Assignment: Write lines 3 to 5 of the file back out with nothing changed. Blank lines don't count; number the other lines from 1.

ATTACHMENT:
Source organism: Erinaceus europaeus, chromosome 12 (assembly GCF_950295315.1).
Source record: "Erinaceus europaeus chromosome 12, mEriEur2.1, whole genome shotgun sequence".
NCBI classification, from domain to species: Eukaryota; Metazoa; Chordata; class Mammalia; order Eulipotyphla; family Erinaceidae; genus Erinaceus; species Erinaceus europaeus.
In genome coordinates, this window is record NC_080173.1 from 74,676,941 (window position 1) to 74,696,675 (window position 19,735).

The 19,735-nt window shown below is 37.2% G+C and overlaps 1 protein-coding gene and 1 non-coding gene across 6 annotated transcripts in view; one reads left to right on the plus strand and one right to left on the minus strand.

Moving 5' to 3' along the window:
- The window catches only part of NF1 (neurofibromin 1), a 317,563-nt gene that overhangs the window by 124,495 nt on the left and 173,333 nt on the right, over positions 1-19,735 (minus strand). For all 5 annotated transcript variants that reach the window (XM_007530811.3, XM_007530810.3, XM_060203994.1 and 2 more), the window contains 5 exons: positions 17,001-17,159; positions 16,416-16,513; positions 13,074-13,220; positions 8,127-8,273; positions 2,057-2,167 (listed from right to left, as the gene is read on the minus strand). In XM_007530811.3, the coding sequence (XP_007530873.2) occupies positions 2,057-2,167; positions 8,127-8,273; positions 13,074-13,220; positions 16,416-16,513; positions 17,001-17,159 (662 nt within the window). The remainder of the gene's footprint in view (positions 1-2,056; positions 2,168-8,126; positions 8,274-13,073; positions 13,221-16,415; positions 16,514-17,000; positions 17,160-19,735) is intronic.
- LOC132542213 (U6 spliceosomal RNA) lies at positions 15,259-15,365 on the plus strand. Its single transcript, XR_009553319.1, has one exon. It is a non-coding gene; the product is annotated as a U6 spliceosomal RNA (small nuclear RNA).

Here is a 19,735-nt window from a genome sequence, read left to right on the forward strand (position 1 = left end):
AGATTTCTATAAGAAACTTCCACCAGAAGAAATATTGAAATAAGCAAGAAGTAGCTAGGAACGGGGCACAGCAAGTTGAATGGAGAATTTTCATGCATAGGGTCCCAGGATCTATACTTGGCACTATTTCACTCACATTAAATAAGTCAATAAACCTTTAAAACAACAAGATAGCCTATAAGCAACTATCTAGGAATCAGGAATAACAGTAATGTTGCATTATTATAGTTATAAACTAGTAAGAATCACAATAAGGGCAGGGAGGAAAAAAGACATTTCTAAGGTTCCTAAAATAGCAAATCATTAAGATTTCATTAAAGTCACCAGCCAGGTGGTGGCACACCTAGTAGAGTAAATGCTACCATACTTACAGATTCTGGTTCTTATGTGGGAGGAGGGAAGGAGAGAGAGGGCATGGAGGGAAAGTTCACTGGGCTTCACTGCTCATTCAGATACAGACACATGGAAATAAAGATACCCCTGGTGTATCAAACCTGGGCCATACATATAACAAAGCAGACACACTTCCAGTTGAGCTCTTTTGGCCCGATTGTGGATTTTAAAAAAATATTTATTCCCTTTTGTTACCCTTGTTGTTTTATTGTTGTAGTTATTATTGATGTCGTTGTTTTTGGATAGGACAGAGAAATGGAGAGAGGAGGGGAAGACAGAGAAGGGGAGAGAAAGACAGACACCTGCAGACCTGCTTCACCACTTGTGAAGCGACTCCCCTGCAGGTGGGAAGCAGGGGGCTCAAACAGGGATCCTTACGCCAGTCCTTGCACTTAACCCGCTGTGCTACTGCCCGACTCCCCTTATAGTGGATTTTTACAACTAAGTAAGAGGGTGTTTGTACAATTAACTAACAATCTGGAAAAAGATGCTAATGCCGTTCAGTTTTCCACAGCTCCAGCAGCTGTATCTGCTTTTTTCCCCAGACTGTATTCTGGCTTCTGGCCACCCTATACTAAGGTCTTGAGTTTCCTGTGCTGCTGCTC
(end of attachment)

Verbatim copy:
NCBI classification, from domain to species: Eukaryota; Metazoa; Chordata; class Mammalia; order Eulipotyphla; family Erinaceidae; genus Erinaceus; species Erinaceus europaeus.
In genome coordinates, this window is record NC_080173.1 from 74,676,941 (window position 1) to 74,696,675 (window position 19,735).

The 19,735-nt window shown below is 37.2% G+C and overlaps 1 protein-coding gene and 1 non-coding gene across 6 annotated transcripts in view; one reads left to right on the plus strand and one right to left on the minus strand.